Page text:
Why Airplane Windows Aren't Always Aligned With Passenger Seats
BY Kirstin Fawcett
October 17, 2016
The view from the top isn’t always all it’s cracked up to be—especially when you’re traveling in an airplane. Even the lucky passengers who score window seats aren’t guaranteed that the tiny Plexiglas portals will be directly aligned with their chairs. If you’ve ever wondered why you’re often forced to crane your neck while cloud-gazing, you can learn the ostensibly logical reason in the video above, courtesy of YouTube trivia channel Today I Found Out.
Seventy years ago today—on October 14, 1947—Charles Elwood Yeager became the first person to travel faster than the speed of sound. The Air Force pilot broke the sound barrier in an experimental X-1 rocket plane (nicknamed “Glamorous Glennis”) over a California dry lake at an altitude of 25,000 feet.
In 2015, the nonagenarian posted a few details on Twitter surrounding the anniversary of the achievement, giving amazing insight into the history-making flight.
Sept 1947: My 1st flight in the X-1 was non-powered. I got a Free Spirit Award for doing a roll immediately after being dropped by B-29
The Wright brothers famously built the world’s first powered, heavier-than-air, controllable aircraft. But while the siblings revolutionized the field of aviation, their early plane looks tiny—and dare we say quaint-looking—when compared to the aerial giants that came after it.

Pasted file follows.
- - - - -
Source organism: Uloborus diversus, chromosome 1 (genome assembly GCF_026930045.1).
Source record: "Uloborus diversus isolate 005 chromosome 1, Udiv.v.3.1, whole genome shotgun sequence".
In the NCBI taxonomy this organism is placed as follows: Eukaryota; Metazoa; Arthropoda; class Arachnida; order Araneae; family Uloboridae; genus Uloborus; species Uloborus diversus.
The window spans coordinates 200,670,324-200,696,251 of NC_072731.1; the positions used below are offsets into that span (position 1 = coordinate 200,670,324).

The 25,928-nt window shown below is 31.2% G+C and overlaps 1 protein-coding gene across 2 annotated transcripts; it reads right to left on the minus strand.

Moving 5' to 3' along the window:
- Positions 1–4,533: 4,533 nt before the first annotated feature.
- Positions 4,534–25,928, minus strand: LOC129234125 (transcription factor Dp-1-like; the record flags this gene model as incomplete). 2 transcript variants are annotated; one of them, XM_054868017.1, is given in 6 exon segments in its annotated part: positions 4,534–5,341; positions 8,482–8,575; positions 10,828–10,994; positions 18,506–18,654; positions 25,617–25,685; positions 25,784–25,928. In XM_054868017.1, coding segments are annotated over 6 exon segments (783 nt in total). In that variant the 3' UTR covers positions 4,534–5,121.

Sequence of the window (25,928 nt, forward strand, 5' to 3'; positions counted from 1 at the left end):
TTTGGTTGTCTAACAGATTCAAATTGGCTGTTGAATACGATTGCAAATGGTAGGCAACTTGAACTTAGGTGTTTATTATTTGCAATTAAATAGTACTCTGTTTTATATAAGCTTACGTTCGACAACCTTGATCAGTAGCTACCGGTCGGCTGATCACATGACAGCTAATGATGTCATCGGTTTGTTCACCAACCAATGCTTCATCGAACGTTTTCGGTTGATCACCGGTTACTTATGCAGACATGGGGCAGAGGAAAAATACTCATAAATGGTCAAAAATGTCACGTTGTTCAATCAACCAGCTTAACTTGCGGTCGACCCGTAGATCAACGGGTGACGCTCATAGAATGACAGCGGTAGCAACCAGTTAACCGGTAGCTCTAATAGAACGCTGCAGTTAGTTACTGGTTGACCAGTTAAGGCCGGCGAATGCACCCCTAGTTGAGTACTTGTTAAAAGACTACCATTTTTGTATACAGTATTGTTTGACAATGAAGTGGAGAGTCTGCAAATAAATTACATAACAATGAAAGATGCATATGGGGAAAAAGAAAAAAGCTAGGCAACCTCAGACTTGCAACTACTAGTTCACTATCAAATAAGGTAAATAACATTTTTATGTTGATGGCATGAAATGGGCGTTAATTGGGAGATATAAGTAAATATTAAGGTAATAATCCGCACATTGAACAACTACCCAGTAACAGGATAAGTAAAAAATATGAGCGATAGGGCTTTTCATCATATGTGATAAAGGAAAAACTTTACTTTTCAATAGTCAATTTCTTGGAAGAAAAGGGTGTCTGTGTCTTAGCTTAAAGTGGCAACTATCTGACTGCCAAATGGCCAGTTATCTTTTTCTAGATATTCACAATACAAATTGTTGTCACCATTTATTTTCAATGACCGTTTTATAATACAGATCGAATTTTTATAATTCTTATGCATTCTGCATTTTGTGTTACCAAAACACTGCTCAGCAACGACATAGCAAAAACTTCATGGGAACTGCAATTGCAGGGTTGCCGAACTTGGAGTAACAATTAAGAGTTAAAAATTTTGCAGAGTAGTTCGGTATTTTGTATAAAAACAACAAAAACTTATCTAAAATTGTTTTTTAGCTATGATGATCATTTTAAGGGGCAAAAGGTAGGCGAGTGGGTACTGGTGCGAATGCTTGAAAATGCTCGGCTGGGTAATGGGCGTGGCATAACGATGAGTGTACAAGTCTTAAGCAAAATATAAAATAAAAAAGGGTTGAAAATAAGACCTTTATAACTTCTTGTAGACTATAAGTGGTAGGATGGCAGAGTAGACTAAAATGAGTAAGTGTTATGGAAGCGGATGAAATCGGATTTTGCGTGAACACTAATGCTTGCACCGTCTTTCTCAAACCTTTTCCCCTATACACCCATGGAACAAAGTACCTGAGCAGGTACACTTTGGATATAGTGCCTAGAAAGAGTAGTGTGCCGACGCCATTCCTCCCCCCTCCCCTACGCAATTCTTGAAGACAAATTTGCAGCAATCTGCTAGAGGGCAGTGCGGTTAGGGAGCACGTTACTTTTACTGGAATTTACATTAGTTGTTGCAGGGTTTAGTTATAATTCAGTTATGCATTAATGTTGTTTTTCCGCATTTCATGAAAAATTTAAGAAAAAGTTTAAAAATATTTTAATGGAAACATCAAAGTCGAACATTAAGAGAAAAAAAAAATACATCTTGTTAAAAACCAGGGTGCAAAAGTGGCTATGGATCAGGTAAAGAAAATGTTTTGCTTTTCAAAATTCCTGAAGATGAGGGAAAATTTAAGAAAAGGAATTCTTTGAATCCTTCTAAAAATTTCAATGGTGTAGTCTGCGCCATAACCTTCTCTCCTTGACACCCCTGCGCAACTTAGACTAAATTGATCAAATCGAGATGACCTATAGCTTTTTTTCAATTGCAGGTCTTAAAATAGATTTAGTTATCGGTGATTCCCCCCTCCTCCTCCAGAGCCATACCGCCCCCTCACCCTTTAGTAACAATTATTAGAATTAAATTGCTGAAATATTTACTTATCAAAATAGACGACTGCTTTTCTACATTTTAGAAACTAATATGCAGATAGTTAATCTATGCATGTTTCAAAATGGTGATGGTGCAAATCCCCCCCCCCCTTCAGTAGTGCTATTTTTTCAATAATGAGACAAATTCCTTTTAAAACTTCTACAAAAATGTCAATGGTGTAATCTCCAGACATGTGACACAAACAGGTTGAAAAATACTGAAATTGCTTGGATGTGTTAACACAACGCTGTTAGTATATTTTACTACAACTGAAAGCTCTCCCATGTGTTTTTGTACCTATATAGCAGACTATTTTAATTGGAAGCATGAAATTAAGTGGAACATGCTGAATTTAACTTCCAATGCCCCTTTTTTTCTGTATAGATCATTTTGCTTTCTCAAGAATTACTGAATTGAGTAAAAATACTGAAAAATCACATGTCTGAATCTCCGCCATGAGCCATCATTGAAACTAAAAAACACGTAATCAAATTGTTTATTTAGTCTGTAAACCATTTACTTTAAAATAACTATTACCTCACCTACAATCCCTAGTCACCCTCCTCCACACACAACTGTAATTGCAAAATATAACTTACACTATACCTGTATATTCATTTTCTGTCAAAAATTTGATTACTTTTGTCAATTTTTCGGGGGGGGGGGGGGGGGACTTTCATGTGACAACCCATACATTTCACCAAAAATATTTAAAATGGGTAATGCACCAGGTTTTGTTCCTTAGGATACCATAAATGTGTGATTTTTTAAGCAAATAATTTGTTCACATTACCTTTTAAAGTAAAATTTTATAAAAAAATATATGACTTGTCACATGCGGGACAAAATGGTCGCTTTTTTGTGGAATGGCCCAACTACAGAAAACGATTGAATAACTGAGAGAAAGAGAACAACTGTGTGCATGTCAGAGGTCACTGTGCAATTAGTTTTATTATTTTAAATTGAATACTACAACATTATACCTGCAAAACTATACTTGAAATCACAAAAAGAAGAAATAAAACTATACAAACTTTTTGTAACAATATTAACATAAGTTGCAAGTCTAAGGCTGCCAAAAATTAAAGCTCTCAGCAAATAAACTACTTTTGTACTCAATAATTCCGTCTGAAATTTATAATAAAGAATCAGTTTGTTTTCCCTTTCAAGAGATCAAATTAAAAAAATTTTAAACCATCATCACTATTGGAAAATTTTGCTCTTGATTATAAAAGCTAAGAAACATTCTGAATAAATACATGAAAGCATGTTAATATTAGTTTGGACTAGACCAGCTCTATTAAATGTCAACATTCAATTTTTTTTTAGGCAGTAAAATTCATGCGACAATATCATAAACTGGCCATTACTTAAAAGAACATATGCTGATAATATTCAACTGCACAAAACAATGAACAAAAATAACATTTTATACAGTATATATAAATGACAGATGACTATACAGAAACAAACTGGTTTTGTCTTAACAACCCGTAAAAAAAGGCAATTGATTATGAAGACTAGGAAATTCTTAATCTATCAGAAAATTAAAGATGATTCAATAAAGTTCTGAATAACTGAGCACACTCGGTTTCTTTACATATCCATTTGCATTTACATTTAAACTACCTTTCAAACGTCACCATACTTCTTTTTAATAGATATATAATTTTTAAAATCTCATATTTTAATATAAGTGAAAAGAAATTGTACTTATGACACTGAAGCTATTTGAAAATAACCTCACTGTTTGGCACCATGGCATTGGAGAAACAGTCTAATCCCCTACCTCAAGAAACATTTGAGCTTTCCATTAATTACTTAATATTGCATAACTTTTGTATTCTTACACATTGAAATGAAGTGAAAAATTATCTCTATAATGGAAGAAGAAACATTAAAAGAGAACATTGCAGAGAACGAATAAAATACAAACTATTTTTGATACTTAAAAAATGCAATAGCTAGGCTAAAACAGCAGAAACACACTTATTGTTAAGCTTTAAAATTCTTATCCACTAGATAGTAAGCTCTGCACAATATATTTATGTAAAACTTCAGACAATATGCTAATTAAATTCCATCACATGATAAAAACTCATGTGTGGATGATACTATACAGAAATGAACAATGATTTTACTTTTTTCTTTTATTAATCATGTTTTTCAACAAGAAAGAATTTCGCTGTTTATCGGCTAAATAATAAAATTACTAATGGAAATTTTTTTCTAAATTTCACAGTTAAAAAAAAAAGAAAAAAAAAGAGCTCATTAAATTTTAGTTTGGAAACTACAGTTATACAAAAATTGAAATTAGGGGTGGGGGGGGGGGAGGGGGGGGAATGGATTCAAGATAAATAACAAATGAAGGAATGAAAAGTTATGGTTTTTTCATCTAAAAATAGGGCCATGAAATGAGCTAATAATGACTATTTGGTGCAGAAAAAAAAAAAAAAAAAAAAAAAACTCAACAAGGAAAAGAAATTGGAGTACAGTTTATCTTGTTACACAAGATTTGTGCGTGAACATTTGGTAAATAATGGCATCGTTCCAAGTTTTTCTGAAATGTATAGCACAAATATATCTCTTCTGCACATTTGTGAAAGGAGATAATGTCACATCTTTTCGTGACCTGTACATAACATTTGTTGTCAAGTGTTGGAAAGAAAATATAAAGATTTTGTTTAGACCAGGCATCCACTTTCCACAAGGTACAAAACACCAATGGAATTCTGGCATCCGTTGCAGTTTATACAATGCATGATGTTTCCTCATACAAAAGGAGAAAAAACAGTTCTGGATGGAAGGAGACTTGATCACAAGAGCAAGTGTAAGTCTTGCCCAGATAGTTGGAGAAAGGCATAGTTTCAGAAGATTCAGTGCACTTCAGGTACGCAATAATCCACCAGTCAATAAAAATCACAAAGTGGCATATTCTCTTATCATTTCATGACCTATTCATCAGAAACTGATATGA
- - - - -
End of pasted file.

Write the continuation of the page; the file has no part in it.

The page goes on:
In Tech Insider’s video below, you can see how the Wright brothers’ flyer stacks up against the scale of other aircrafts. You'll notice that size doesn't always guarantee a successful journey. The Hughes H-4 Hercules—the largest flying boat ever made—never made it past the prototype stage, performing only one brief flight in 1947. And the Hindenburg, which was 804 feet long and could fit 80 Olympic swimming pools, famously exploded on May 6, 1937.
Today’s longest commercial airliner is the Boeing 747-8, which measures 251 feet from nose to tail. While slightly shorter (238 feet), the Airbus A380 is certified to hold more people than any other plane in the air—a total of 850 passengers. That record won't last long, though: In a few years, the Stratolaunch carrier—the widest aircraft ever built—will dwarf its contemporaries when it takes to the skies in 2019. Built to launch rockets into orbit, its wingspan is about the size of a football field, even bigger than that of the Hughes H-4 Hercules.
Still, what the Wright brothers’ plane lacked in size, it made up for in ingenuity. Without it, these other giants may never have existed.